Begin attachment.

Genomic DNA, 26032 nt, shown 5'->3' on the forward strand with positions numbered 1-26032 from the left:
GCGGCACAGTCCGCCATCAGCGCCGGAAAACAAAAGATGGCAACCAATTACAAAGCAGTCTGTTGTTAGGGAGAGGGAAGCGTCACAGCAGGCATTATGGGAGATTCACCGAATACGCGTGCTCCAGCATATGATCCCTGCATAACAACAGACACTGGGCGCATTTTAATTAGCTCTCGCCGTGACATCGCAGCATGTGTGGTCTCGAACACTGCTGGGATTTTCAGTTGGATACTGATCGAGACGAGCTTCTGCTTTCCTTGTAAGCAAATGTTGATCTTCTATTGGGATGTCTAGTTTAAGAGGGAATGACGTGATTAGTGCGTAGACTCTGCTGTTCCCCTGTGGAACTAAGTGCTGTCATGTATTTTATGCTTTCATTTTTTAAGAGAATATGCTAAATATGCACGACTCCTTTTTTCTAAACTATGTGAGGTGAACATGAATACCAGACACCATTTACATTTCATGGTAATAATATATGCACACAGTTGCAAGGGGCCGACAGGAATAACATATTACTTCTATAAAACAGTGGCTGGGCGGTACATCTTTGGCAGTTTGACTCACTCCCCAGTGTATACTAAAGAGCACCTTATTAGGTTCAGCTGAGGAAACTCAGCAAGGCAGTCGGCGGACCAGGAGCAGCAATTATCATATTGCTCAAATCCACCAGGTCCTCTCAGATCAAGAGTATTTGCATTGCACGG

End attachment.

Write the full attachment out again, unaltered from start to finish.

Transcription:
Genomic DNA, 26032 nt, shown 5'->3' on the forward strand with positions numbered 1-26032 from the left:
GCGGCACAGTCCGCCATCAGCGCCGGAAAACAAAAGATGGCAACCAATTACAAAGCAGTCTGTTGTTAGGGAGAGGGAAGCGTCACAGCAGGCATTATGGGAGATTCACCGAATACGCGTGCTCCAGCATATGATCCCTGCATAACAACAGACACTGGGCGCATTTTAATTAGCTCTCGCCGTGACATCGCAGCATGTGTGGTCTCGAACACTGCTGGGATTTTCAGTTGGATACTGATCGAGACGAGCTTCTGCTTTCCTTGTAAGCAAATGTTGATCTTCTATTGGGATGTCTAGTTTAAGAGGGAATGACGTGATTAGTGCGTAGACTCTGCTGTTCCCCTGTGGAACTAAGTGCTGTCATGTATTTTATGCTTTCATTTTTTAAGAGAATATGCTAAATATGCACGACTCCTTTTTTCTAAACTATGTGAGGTGAACATGAATACCAGACACCATTTACATTTCATGGTAATAATATATGCACACAGTTGCAAGGGGCCGACAGGAATAACATATTACTTCTATAAAACAGTGGCTGGGCGGTACATCTTTGGCAGTTTGACTCACTCCCCAGTGTATACTAAAGAGCACCTTATTAGGTTCAGCTGAGGAAACTCAGCAAGGCAGTCGGCGGACCAGGAGCAGCAATTATCATATTGCTCAAATCCACCAGGTCCTCTCAGATCAAGAGTATTTGCATTGCACGG